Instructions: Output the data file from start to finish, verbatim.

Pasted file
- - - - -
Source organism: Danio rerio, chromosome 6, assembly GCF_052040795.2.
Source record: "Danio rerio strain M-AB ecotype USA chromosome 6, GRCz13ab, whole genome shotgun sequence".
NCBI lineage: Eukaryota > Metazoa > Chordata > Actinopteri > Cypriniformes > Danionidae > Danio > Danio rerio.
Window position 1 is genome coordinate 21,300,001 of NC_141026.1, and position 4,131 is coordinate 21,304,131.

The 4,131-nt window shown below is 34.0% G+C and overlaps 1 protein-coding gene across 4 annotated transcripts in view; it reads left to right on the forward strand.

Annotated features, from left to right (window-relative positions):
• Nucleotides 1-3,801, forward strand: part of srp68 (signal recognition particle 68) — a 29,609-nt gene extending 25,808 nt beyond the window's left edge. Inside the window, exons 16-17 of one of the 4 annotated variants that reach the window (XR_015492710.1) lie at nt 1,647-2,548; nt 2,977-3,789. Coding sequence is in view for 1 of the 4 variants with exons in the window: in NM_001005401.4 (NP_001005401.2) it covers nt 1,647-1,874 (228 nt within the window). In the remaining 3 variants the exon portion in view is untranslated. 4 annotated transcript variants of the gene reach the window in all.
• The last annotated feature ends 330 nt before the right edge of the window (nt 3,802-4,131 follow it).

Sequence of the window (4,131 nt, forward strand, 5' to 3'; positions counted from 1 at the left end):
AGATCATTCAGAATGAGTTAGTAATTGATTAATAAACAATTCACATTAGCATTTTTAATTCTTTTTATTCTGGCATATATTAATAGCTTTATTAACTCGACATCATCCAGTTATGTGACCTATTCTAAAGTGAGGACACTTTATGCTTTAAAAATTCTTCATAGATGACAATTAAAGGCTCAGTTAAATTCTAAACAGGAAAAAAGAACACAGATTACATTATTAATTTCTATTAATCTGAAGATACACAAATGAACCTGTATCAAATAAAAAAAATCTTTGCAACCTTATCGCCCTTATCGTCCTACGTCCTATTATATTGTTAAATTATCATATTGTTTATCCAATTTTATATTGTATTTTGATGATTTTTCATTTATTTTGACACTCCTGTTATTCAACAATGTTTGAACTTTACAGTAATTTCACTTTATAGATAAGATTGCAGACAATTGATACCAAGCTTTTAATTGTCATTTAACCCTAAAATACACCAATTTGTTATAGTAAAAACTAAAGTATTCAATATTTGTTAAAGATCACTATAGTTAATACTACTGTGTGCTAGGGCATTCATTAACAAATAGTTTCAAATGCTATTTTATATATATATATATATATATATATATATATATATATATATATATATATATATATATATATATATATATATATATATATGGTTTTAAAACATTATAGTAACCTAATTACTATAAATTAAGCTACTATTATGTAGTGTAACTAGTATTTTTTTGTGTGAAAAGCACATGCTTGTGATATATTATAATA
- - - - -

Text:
Source organism: Danio rerio, chromosome 6, assembly GCF_052040795.2.
Source record: "Danio rerio strain M-AB ecotype USA chromosome 6, GRCz13ab, whole genome shotgun sequence".
NCBI lineage: Eukaryota > Metazoa > Chordata > Actinopteri > Cypriniformes > Danionidae > Danio > Danio rerio.
Window position 1 is genome coordinate 21,300,001 of NC_141026.1, and position 4,131 is coordinate 21,304,131.

The 4,131-nt window shown below is 34.0% G+C and overlaps 1 protein-coding gene across 4 annotated transcripts in view; it reads left to right on the forward strand.

Annotated features, from left to right (window-relative positions):
• Nucleotides 1-3,801, forward strand: part of srp68 (signal recognition particle 68) — a 29,609-nt gene extending 25,808 nt beyond the window's left edge. Inside the window, exons 16-17 of one of the 4 annotated variants that reach the window (XR_015492710.1) lie at nt 1,647-2,548; nt 2,977-3,789. Coding sequence is in view for 1 of the 4 variants with exons in the window: in NM_001005401.4 (NP_001005401.2) it covers nt 1,647-1,874 (228 nt within the window). In the remaining 3 variants the exon portion in view is untranslated. 4 annotated transcript variants of the gene reach the window in all.
• The last annotated feature ends 330 nt before the right edge of the window (nt 3,802-4,131 follow it).

Sequence of the window (4,131 nt, forward strand, 5' to 3'; positions counted from 1 at the left end):
AGATCATTCAGAATGAGTTAGTAATTGATTAATAAACAATTCACATTAGCATTTTTAATTCTTTTTATTCTGGCATATATTAATAGCTTTATTAACTCGACATCATCCAGTTATGTGACCTATTCTAAAGTGAGGACACTTTATGCTTTAAAAATTCTTCATAGATGACAATTAAAGGCTCAGTTAAATTCTAAACAGGAAAAAAGAACACAGATTACATTATTAATTTCTATTAATCTGAAGATACACAAATGAACCTGTATCAAATAAAAAAAATCTTTGCAACCTTATCGCCCTTATCGTCCTACGTCCTATTATATTGTTAAATTATCATATTGTTTATCCAATTTTATATTGTATTTTGATGATTTTTCATTTATTTTGACACTCCTGTTATTCAACAATGTTTGAACTTTACAGTAATTTCACTTTATAGATAAGATTGCAGACAATTGATACCAAGCTTTTAATTGTCATTTAACCCTAAAATACACCAATTTGTTATAGTAAAAACTAAAGTATTCAATATTTGTTAAAGATCACTATAGTTAATACTACTGTGTGCTAGGGCATTCATTAACAAATAGTTTCAAATGCTATTTTATATATATATATATATATATATATATATATATATATATATATATATATATATATATATATATATATATATATATATATGGTTTTAAAACATTATAGTAACCTAATTACTATAAATTAAGCTACTATTATGTAGTGTAACTAGTATTTTTTTGTGTGAAAAGCACATGCTTGTGATATATTATAATA